If you can answer that question and recognize that the worst that’s going to happen is to lose a little money, then that’s the reality of it. You’ve conquered a whole bunch of made-up problems. Ask yourself when you’re going to these deals, what’s the worst thing that can happen? If you need to get ahold of us, go ahead and text us at (281) 401-9008. You can also go to our website, MrTxRE.com. Becoming a landlord, I gave it a little checklist. “Rob, it can’t be that simple.” It is that simple. “Rob, you don’t understand.” I do understand.Today, being an entrepreneur or an investor and taking risks are terrifying to people. Click To Tweet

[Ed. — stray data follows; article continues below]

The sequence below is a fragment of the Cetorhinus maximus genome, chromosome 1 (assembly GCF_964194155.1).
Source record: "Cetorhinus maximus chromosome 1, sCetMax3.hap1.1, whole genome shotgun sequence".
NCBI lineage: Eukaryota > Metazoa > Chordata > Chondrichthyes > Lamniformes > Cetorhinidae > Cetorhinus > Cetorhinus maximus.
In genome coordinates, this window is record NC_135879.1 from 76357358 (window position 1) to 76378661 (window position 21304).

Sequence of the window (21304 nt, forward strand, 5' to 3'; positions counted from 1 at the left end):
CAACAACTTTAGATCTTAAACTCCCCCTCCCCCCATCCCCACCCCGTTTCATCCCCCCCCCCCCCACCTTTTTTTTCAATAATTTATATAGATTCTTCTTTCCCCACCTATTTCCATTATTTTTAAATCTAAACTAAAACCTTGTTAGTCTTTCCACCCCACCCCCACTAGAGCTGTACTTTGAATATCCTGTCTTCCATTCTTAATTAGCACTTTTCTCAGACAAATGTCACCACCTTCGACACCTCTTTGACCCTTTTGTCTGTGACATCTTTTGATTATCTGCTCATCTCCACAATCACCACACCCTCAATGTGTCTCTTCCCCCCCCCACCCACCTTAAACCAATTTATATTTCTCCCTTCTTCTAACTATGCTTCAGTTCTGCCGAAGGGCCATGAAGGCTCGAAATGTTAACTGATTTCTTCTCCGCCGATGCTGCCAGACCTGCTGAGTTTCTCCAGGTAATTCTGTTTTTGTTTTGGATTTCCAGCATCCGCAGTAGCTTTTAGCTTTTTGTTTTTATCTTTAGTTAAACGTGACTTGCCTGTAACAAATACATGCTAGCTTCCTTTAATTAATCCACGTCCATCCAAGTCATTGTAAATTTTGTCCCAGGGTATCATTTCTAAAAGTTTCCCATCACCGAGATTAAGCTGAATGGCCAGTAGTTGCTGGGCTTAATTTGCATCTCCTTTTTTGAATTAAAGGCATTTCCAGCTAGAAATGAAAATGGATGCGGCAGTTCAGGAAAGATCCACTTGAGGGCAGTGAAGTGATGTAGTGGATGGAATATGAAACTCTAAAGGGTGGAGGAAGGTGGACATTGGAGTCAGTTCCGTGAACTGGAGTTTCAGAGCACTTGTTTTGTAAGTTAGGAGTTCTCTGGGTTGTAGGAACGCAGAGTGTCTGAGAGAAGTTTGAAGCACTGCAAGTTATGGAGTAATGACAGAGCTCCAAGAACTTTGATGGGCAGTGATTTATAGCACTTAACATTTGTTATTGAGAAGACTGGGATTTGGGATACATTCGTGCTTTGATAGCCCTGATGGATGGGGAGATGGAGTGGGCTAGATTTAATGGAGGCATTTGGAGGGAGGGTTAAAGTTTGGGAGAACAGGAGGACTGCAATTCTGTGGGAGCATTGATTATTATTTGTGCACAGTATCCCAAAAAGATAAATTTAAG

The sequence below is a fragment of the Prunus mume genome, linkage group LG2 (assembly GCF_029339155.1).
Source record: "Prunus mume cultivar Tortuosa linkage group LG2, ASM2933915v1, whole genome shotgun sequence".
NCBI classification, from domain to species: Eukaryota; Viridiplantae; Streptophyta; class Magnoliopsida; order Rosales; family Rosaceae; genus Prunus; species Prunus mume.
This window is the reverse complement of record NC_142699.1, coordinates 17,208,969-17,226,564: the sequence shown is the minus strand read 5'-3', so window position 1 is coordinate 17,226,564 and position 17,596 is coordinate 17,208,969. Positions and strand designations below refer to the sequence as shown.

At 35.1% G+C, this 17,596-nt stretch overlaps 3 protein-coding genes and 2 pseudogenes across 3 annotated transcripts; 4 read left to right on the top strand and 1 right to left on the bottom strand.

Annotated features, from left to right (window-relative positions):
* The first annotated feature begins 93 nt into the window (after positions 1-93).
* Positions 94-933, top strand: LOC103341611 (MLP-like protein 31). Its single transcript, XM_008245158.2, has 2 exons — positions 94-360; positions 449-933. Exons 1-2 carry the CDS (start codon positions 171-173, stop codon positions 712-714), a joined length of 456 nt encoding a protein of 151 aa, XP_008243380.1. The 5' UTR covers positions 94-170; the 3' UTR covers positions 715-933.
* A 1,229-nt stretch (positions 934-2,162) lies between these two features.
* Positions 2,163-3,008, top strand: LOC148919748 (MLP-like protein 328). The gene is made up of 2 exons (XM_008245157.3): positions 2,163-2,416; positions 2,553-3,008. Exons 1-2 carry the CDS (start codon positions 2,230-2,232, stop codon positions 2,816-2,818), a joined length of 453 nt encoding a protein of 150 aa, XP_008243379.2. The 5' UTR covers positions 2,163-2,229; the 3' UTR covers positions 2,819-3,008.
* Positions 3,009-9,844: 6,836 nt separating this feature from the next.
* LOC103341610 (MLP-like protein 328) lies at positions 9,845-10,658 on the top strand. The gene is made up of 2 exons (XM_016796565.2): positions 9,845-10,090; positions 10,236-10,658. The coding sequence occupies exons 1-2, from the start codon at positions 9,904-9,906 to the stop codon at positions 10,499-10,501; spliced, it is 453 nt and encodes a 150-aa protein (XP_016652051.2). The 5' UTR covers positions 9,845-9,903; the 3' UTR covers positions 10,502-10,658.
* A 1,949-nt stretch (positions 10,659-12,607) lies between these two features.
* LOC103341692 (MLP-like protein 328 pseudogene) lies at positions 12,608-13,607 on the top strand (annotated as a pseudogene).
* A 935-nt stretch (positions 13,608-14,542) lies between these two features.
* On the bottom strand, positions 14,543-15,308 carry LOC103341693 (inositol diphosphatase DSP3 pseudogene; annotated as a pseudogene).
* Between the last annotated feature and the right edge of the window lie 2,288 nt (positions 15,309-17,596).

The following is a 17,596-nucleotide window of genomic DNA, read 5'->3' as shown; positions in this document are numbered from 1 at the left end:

The Michael Bernoff Event
There is an event I’ve gotten to twice. It’s with a guy named Michael Bernoff down in Arizona. As a grounded guy, it’s a rough event for me. There are moments where we’re supposed to walk around the room, make silly noises and faces. I am not interested in clucking like a chicken to make my business successful, but you go through it. He committed, “I’m here. I’m going to do it. I’m going to do silly voices. I’m going to do silly motions. I’m going to figure this stuff out.”